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Call for Master Thesis

November 27, 2019

Mixed model-based and data-driven control of miniature race cars

Purpose and aims
The goal of this master thesis project is to develop and demonstrate, with scale
testing vehicles, an estimate and control architecture executing motion planning and
control algorithms for racing applications.

Problem description

The problem proposed in this thesis work is to design estimation, motion planning and control algorithms for scaled race vehicles. The sensors and actuators setup and the vehicle model have to reflect existing prototypes of the scaled vehicles.

Master thesis proposal Unimore – race cars

 

New paper accepted

November 19, 2019

Our work has been accepted for publications on IEEE ACCESS:

An indoor and outdoor navigation system for visually impaired people
Daniele Croce∗¶, Laura Giarré†, Federica Pascucci‡, Ilenia Tinnirello∗, Giovanni Galioto∗, Domenico Garlisi§, Alice Lo Valvo∗

∗DI, Università di Palermo, Viale delle Scienze, ed. 9, 90128 Palermo, Italy

†DIEF, Univ. di Modena e Reggio Emilia, Via P. Vivarelli, 10, 41125 Modena, Italy (Senior Member, IEEE)

‡DI, Università Roma Tre, Via della Vasca Navale, 79, 00146 Roma, Italy §CNIT Consortium, Viale G.P. Usberti, 181/A – 43124 Parma, Italy

¶CS Dept., Università di Roma “La Sapienza”, Via Salaria 113 – 00198 Rome, Italy

The authors acknowledge In.Sight s.r.l. (https://in.sight.srl) for developing the localization system (patented [5])

ABSTRACT

In this paper, we present a system that allows visually impaired people to autonomously navigate in an unknown indoor and outdoor environment. The system, explicitly designed for low vision people, can be generalized to other users in an easy way. We assume that special landmarks are posed for helping the users in the localization of pre-definedpaths. Our novel approach exploits the use of both the inertial sensors and the camera integrated into the smartphone as sensors. Such a navigation system can also provide direction estimates to the tracking system to the users. The success of our approach is proved both through experimental tests performed in controlled indoor environments and in real outdoor installations. A comparison with deep learning methods has been presented.

Special issue on Sensor based Smart Grid in Internet of Things Era

April 1, 2019

Please join us in publishing a contribution to SENSORS on:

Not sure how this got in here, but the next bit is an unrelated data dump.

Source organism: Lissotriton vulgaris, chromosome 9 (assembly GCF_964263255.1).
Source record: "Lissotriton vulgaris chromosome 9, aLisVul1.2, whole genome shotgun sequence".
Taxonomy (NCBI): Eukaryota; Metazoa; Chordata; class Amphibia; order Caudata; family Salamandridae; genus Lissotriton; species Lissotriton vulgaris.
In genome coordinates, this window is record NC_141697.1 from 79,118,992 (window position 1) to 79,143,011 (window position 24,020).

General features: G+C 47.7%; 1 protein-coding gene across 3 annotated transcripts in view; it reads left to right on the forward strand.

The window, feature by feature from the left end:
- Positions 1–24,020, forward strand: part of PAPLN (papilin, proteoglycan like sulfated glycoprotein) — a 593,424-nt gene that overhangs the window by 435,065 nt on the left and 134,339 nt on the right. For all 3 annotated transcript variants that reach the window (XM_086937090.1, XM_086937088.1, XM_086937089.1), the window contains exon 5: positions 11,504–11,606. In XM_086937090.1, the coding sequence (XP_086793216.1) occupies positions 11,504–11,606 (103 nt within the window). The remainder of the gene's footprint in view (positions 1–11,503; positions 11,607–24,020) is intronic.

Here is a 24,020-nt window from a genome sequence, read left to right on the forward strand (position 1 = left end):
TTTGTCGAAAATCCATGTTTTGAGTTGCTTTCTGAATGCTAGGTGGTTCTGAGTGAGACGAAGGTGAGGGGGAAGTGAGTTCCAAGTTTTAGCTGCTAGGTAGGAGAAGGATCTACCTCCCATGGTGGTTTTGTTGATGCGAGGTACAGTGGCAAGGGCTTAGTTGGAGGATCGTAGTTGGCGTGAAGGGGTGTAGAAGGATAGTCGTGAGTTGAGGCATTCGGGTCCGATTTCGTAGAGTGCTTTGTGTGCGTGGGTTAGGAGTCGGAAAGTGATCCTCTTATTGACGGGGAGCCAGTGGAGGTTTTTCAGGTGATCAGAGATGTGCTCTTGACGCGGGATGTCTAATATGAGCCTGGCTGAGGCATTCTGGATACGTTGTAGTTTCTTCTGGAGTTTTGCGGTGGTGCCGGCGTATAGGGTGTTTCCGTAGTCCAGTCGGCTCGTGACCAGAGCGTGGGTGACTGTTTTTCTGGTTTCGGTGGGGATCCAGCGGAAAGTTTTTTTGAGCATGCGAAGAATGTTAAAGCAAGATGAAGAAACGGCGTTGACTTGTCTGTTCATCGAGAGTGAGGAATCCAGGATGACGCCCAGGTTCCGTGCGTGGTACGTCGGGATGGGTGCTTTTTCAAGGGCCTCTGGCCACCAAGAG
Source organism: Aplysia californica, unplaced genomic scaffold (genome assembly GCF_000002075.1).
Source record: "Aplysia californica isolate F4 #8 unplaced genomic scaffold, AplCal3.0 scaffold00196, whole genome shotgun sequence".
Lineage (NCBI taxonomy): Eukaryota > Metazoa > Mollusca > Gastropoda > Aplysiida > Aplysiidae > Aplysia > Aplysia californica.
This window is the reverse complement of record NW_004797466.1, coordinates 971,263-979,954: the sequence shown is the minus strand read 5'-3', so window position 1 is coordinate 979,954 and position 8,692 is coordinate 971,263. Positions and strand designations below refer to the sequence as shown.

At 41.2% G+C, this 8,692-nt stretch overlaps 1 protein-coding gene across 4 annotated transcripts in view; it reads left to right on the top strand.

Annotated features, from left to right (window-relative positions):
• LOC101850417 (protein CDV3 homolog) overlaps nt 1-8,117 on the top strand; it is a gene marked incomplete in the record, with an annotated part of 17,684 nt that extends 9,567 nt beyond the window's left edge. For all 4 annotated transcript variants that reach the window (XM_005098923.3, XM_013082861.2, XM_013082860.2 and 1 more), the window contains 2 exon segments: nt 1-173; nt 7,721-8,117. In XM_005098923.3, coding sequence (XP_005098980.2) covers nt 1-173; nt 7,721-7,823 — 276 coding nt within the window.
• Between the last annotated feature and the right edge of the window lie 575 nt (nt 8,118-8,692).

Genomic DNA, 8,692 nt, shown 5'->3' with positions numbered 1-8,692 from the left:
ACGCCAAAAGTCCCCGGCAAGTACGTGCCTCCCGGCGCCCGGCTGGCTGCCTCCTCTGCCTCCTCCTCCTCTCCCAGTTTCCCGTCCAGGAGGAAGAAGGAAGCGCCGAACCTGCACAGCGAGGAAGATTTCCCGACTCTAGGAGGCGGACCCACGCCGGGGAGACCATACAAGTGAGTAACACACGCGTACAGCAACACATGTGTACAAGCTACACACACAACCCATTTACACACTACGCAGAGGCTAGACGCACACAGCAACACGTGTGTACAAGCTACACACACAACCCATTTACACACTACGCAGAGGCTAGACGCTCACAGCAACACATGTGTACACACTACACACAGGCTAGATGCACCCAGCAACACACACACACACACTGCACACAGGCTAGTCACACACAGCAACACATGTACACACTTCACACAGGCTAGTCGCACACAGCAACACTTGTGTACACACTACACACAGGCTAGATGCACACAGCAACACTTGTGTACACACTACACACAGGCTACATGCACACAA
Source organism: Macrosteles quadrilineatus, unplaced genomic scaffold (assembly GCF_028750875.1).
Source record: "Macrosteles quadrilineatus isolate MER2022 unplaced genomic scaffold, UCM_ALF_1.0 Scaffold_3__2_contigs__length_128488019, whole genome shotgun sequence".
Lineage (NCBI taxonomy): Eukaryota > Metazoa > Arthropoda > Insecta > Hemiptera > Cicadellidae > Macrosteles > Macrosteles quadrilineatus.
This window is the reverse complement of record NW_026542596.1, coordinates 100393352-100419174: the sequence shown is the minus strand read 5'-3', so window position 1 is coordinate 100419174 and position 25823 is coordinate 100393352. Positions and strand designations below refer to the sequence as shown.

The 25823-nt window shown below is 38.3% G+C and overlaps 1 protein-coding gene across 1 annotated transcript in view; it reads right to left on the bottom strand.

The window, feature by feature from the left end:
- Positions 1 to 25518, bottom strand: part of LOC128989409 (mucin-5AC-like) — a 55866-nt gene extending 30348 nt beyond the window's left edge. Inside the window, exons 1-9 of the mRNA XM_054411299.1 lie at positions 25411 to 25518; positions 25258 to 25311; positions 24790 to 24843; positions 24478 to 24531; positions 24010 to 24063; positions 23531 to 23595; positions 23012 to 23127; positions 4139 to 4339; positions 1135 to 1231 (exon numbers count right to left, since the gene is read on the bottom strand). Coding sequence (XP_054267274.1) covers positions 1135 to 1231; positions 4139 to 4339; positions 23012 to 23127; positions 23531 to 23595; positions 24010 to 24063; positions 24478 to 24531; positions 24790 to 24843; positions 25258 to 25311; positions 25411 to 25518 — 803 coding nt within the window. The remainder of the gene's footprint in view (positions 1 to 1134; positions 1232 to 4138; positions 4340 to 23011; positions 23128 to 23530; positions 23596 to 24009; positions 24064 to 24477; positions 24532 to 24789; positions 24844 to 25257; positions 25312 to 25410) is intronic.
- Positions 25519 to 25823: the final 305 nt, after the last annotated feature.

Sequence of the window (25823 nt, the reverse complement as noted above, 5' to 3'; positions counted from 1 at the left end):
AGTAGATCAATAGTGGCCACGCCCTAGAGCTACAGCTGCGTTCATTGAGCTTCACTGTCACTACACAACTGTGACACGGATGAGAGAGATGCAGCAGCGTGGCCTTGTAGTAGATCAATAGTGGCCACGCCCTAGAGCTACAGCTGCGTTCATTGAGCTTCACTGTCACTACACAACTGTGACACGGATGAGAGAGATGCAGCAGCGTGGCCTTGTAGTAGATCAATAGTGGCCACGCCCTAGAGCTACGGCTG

Sensor based Smart Grid in Internet of Things Era

The smart grid is an innovative energy network able to improve the conventional electrical grid so to be more reliable, cooperative, responsive, and economical. The smart grid can be regarded as an enabling technology to let the existent cities ready for tomorrow needs.

Within its new capabilities, advanced data sensing, communication, and networking technology are playing significant roles in shaping the future smart grid. Exploiting the Internet of Things technologies paradigm, smart grid technology improves two-way communication between utility companies and customers and allows access to near real-time data that can be used to make cost-effective and environmentally friendly decisions. The IoT approach opens new challenges, such as, for example, designing new sensors, collecting and transmitting information, making intelligent decisions, and optimizing loads. A world of connected assets, meters and substations, vehicles, and devices is the key to a future efficient and reliable smart grid. Not only the smart grid needs to be thought of in terms of vertical applications, but cities and citizens of cities need to be empowered as actors in this revolution.

The aim of the present Special Issue is to investigate all the aspects related to this new connected world, in terms of optimization, communication, control, design, and distribution, with a particular emphasis on the use of IoT solutions.

We encourage authors to submit their interdisciplinary contributions in this area.

Prof. Dr. Laura Giarre
Prof. Dr. Federica Pascucci
Guest Editors

 

 

CHI conference

March 11, 2019

At the CHI’19 workshop

HACKING BLIND NAVIGATION

A CHI’19 workshop to discuss and tackle open challenges of independent navigation of blind people

We will present the following contribute:

Toward an Open Platform of Blind Navigation via Interactions with
Autonomous Robots

Authors

Ni-Ching Lin
National Chiao Tung University
Hsinchu 300, Taiwan
niching.ece05g@g2.nctu.edu.tw
Shih-Hsing Liu
National Chiao Tung University
Hsinchu 300, Taiwan
c52647.ece07g@nctu.edu.tw
Yi-Wei Huang